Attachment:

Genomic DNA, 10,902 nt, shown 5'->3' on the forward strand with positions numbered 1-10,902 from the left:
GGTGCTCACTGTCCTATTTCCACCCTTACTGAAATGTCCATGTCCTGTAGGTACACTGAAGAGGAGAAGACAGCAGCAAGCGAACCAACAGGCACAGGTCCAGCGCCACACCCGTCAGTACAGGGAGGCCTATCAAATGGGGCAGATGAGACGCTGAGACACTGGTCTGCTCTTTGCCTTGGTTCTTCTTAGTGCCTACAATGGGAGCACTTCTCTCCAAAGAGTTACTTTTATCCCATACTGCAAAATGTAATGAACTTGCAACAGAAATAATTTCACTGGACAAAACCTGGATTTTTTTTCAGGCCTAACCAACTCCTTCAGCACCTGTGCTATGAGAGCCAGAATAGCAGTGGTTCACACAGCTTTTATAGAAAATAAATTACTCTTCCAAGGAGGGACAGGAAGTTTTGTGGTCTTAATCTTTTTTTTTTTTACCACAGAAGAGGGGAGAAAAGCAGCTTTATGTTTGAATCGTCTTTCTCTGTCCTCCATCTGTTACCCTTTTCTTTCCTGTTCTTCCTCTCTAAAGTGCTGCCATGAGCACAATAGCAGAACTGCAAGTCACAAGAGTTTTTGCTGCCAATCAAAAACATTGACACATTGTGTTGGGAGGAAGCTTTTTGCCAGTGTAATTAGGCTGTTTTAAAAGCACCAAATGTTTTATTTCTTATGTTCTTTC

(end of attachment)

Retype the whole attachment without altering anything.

Genomic DNA, 10,902 nt, shown 5'->3' on the forward strand with positions numbered 1-10,902 from the left:
GGTGCTCACTGTCCTATTTCCACCCTTACTGAAATGTCCATGTCCTGTAGGTACACTGAAGAGGAGAAGACAGCAGCAAGCGAACCAACAGGCACAGGTCCAGCGCCACACCCGTCAGTACAGGGAGGCCTATCAAATGGGGCAGATGAGACGCTGAGACACTGGTCTGCTCTTTGCCTTGGTTCTTCTTAGTGCCTACAATGGGAGCACTTCTCTCCAAAGAGTTACTTTTATCCCATACTGCAAAATGTAATGAACTTGCAACAGAAATAATTTCACTGGACAAAACCTGGATTTTTTTTCAGGCCTAACCAACTCCTTCAGCACCTGTGCTATGAGAGCCAGAATAGCAGTGGTTCACACAGCTTTTATAGAAAATAAATTACTCTTCCAAGGAGGGACAGGAAGTTTTGTGGTCTTAATCTTTTTTTTTTTTACCACAGAAGAGGGGAGAAAAGCAGCTTTATGTTTGAATCGTCTTTCTCTGTCCTCCATCTGTTACCCTTTTCTTTCCTGTTCTTCCTCTCTAAAGTGCTGCCATGAGCACAATAGCAGAACTGCAAGTCACAAGAGTTTTTGCTGCCAATCAAAAACATTGACACATTGTGTTGGGAGGAAGCTTTTTGCCAGTGTAATTAGGCTGTTTTAAAAGCACCAAATGTTTTATTTCTTATGTTCTTTC